You sign into Facebook and you see some new friend notifications from people you know you are already friends with. You browse your feed and you see notes from the same people saying “don’t accept the friend request from me my account was hacked!” What’s actually happening here? Was their account hacked in the traditional sense? Why would someone do this? How can I avoid this happening to me?
To get into this we must first properly define what is happening in these cases. What a lot of people describe as “being hacked” isn’t quite right. Being hacked means someone actually broke into your account and you have now lost control of it. This would happen because you had a weak password on your account and you’re not using two factor authentication. I’ll discuss what this means further down. Most of the time what you’re seeing is known as “account cloning” where an attacker has take the publicly available information on your account and create a replica Facebook account and then try getting people to add them as their friend. You can read more about account cloning at https://connections.oasisnet.org/facebook-account-cloning-scam-what-to-do-when-you-get-a-friend-request-from-a-friend/.
Securing your account password
Ok, with some small clarifications out of the way let’s talk about what you can do to help prevent both types of attacks. Let’s start with preventing people from taking over account by guessing your password.
An important first step is to have a strong password. Passwords that contain symbols, differences in capitalization and numbers are stronger than those that don’t. You should avoid using common names and words as these are easily guessed using robotic tools that just continuously try combinations of words until it finds one that works. Once this happens, an attacker can easily take over an account and prevent you from ever getting it back. So, the first tip is to have a strong password that you don’t use anywhere else. You can change your password on Facebook at https://www.facebook.com/settings?tab=security by visiting the page and then clicking Edit for your password. What I find helps a lot is using the built in password saving feature of my browser so that I have a single password to unlock my browser which can then fill in passwords for the sites I visit.
The second tip that is equally, if not more, important is to use two factor authentication. This way, even if an attacker does guess your password they will, hopefully, not have access to your second factor of authentication which will typically be your phone. You can configure two factor authentication at https://www.facebook.com/security/2fac/settings. For simplicity I recommend having Facebook text a code to your phone number that you input into Facebook when required. For advanced users who are more comfortable with or already have an authentication app (like Google Authenticator) then using that is an even stronger choice.
Protecting yourself from account cloning
From the article (you read at least some of it right?) we know that attackers do this because they want to prey on your trust of family and friends to, usually, scam you out of money. It’s important to understand the difference between having your account taken over and your account simply being cloned.
You may not be aware of this but the default settings of Facebook allow anyone to see at least some information about you even if they are not friends with you or even signed into Facebook. Depending on how you configure your account security people can see your profile photo, background photo, some photos and your friends list. All of this is more than enough to allow an attacker to download a copy of those items and then create an account that looks just like it.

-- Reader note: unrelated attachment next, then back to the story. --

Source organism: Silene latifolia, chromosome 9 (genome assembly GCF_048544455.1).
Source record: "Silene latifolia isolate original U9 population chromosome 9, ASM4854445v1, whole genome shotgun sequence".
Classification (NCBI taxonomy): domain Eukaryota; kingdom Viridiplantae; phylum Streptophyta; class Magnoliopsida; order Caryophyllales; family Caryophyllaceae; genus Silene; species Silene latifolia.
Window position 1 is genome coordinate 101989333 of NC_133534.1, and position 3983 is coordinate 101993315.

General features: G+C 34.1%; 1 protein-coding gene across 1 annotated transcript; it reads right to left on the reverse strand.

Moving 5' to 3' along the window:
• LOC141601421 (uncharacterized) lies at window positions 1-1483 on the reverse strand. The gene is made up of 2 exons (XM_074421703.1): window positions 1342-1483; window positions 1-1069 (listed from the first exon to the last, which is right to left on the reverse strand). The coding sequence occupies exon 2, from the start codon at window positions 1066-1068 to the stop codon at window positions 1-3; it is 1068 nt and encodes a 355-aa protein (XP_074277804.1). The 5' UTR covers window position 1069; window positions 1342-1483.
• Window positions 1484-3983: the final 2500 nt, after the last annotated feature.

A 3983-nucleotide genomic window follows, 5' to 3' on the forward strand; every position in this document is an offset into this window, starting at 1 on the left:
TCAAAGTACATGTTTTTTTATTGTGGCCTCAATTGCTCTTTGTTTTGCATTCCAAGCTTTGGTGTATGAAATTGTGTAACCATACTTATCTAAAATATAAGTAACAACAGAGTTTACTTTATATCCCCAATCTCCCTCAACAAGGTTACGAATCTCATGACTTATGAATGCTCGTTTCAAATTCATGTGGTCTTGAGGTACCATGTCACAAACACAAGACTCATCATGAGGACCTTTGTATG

Below is what you can do to limit this type of attack. I used the website on my computer to set these settings. Many of these settings are probably available on the phone app as well but you’re on your own.
First, review your privacy settings which is located at https://www.facebook.com/privacy/checkup?source=settings. Click on “Who can see what you share” and then click continue. Scroll through the list and set each one so that it is something other than “Public.” Note that the trade off to setting these values as not public will make it harder for people to find you (even people who you might want to find you). Continue through this page, setting options as you desire.
Limiting these values go a long ways towards preventing people from getting enough information about you and creating a convincing clone of your account.
If you want to control who can post on your timeline, who can tag you and more visit https://www.facebook.com/settings?tab=timeline.
If you want to limit what people can do with your Public Posts visit https://www.facebook.com/settings?tab=followers.
The more options you set to “friends” or “friends of friends” the better.
One last thing about privacy
There is a saying that if a product does not charge then you are the product. Facebook is a tool for gathering your info and sharing it with advertisers so they can target you. Despite this, Facebook offers a decent number of controls for your privacy that you can leverage and I recommend you do that. This limits both their ability to track but also prevents account cloning. If you are an iPhone user with a newer phone (one that runs the latest versions of iOS) and use the Facebook app (or even if you don’t) I recommend visiting the settings of your phone and find Privacy. Tap this option. Find “Tracking”. On this screen you will find an option called “Allow Apps to Request to Track.” Ensure this option is disabled, like this:
These are just some of the steps you can take to help secure your account and reduce the amount of tracking of your information. There is a lot more you can do and if you’re interested then I recommend doing some searches on the web about ensuring Facebook and advertising privacy on your devices.